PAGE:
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Publishing Strategy

Tags: English, General

Green open access

Green open access

Picture of Hybrid and Green open access.


Green open access refers to the possibility to make subscription-based journal articles open access by uploading the peer-reviewed and accepted author manuscript to an institutional repository (such as DiVA). This article version is also known as post-print. In most cases, you are not allowed to use the publisher's typeset PDF version of the article. This option is offered by most publishers. Green open access doesn't involve any costs and also meets the research funders' open access requirements as long as the embargo period is not too long. This type of open access is also called parallel publishing or self-archiving.

In many cases, however, there is a time embargo from its publishing date to when you can make it open access. Such an embargo can vary between 6 to 48 months depending on the publisher and to which discipline the journal belongs. The humanities and social sciences have usually longer embargo periods than such disciplines as medicine, physics and biomedicine.

The advantages of green open access are:

  • It is free
  • Most publishers allow green open access
  • Meets most research funders' open access policy as long as the embargo period is not too long
  • You can choose a subscription-based journal that matches your manuscript and at the same time make the article open access
  • Since Google Scholar indexes the contents of institutional repositories (such as DiVA) the article will appear there with a link to the full text (the post-print) which makes it possible for those who haven't got access to the journal to be able to read it. Otherwise, the link would only lead to the abstract and the option to pay for the full-text article.

The disadvantages of green open access are:

  • The embargo times
  • You have to be sure to save (and remember where you have saved it) the post-print on your computer!


Jönköping University Library checks all subscription-based articles that we register in DiVA (JU) to see what green open access possibilities there are. We send an email enquiry to the author and ask for the post-print, that is, the refereed and accepted manuscript, and if we receive it we upload it into DiVA and add a cover page with a link to publisher's article version. If there is an embargo we set the date when it is to be made available online. We will also send a reminder when this happens so that the author can use this post-print for sharing, for example on research networks such as ResearchGate and Academia.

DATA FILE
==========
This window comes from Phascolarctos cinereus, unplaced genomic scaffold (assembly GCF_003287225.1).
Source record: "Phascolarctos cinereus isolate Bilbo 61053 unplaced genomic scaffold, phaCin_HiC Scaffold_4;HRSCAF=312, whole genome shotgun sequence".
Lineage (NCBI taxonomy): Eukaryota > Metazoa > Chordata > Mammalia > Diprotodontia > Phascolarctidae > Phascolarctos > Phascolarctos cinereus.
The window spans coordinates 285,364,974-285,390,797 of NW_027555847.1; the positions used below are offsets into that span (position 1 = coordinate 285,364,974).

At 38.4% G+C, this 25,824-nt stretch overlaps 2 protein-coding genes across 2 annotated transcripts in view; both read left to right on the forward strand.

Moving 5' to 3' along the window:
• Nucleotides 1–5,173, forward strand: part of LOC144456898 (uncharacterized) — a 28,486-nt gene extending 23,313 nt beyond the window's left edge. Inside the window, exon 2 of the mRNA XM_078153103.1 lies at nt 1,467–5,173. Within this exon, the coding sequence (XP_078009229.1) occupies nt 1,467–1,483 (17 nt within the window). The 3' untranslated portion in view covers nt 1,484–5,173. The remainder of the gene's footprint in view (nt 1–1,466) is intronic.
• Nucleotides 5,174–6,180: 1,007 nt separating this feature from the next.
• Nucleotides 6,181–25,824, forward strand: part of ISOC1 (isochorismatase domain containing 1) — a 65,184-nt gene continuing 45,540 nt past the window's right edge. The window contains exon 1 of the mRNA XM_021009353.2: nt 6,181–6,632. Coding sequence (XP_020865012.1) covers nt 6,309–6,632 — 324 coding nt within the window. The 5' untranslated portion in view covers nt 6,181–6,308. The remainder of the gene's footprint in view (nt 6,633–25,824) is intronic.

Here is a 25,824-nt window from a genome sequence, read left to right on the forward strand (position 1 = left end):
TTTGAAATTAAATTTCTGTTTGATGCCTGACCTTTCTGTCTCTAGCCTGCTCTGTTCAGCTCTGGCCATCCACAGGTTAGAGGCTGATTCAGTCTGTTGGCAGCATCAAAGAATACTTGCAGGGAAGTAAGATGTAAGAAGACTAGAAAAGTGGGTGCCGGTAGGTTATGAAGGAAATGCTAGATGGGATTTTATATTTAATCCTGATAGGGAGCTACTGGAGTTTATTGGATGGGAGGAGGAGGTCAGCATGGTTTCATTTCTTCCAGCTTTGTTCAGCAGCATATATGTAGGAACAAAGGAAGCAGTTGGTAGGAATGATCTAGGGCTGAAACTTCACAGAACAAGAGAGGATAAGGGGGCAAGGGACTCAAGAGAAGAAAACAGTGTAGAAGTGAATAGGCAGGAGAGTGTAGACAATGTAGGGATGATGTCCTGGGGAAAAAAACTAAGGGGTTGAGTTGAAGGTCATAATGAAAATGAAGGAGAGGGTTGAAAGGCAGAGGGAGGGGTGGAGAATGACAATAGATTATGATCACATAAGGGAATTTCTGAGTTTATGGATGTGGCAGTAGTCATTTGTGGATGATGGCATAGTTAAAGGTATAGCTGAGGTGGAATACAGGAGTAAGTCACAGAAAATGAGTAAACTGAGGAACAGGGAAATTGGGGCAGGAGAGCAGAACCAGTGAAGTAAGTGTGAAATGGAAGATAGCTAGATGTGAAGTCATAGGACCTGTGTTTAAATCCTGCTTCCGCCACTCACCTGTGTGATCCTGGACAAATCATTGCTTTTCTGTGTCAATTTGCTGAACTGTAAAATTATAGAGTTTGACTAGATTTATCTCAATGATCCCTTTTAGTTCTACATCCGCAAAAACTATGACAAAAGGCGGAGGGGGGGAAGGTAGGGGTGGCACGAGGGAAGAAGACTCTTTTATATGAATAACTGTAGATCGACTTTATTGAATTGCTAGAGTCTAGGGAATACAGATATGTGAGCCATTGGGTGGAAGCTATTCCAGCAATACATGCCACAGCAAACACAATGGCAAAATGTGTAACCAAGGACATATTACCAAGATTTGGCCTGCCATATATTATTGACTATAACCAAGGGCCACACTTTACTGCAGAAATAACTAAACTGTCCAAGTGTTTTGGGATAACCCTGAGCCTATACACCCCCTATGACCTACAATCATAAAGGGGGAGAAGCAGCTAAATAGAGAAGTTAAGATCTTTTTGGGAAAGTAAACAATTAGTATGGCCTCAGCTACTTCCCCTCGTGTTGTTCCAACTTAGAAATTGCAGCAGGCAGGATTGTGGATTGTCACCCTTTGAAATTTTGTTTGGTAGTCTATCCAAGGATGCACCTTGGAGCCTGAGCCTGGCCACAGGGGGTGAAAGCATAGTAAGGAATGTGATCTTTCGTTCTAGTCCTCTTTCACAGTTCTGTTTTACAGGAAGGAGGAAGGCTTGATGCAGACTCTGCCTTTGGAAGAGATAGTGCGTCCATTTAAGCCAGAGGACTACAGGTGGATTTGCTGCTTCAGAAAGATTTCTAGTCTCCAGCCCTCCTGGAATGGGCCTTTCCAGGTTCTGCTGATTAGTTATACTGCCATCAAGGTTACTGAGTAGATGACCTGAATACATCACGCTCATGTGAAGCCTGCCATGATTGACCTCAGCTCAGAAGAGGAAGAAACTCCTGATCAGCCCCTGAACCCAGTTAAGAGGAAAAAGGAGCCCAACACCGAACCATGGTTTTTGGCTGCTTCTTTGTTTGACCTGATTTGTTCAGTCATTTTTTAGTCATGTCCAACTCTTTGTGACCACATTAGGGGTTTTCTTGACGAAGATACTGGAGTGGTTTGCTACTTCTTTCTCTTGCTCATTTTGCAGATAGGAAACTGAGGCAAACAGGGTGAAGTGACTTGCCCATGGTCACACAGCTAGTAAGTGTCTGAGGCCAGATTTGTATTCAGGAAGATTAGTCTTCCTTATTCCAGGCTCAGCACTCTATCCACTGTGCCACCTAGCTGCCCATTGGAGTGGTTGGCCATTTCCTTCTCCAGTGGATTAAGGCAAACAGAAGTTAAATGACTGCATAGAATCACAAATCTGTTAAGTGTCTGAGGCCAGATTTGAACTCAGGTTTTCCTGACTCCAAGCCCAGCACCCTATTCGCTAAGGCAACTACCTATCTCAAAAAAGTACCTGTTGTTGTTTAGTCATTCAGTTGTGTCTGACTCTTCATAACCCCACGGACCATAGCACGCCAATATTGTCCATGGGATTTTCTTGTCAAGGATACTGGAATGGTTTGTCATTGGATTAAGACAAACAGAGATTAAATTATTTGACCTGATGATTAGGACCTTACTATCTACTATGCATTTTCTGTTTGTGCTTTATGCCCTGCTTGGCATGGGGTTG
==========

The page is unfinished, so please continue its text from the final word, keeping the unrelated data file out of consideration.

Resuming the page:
See example in DiVA.


Controlling the publishers' copyright policies

The database used by the library when checking publishers' copyright policies, especially their green open access possibilities is Sherpa Romeo. In this database you can find out the following details about a journal's or publisher's open access possibilities:

  • Does the publisher allow you to upload a pre-print of the article, i.e. the author manuscript before peer review and acceptance?
  • Does the publisher allow you to upload a post-print of the article, i.e. the author manuscript after peer review and acceptance (green open access)?
  • Does the publisher allow you to upload the publisher's typeset PDF version (publisher's version/PDF) of the article?
  • Is there any embargo included?

SHERPA/RoMEO uses colour codes to distinguish the different types of archiving policies (remember that the most important thing is to look at the basic information about the policy since the colour coding might be a bit misleading in some cases):

Picture of SHERPA/RoMEO's colour system for archiving.

Let us look at an example of a journal published by Elsevier:

Screenshot from Elsevier.

From the information above we then know the following:

  • You can upload the pre-print version of the article in the institutional repository (for example DiVA)
  • You can upload the post-print version of the article in the institutional repository (for example DiVA)
  • You can not upload the publisher's version of the article in the institutional repository (for example DiVA)
  • Even though you are allowed to upload the post-print directly, this only refers to cases where you upload it on your website, if you want to upload the post-print in the institutional repository (DiVA) there is an embargo period of 12 to 48 months depending on the journal
  • To check the embargo period for this particular journal, you have to click on the link Journal Embargo List

       Screenshot from Journal Embargo List.

Browsing through this list we can then see that there is a 12-month embargo for this journal. You can therefore make it freely available in DiVA 12 months after it has been published.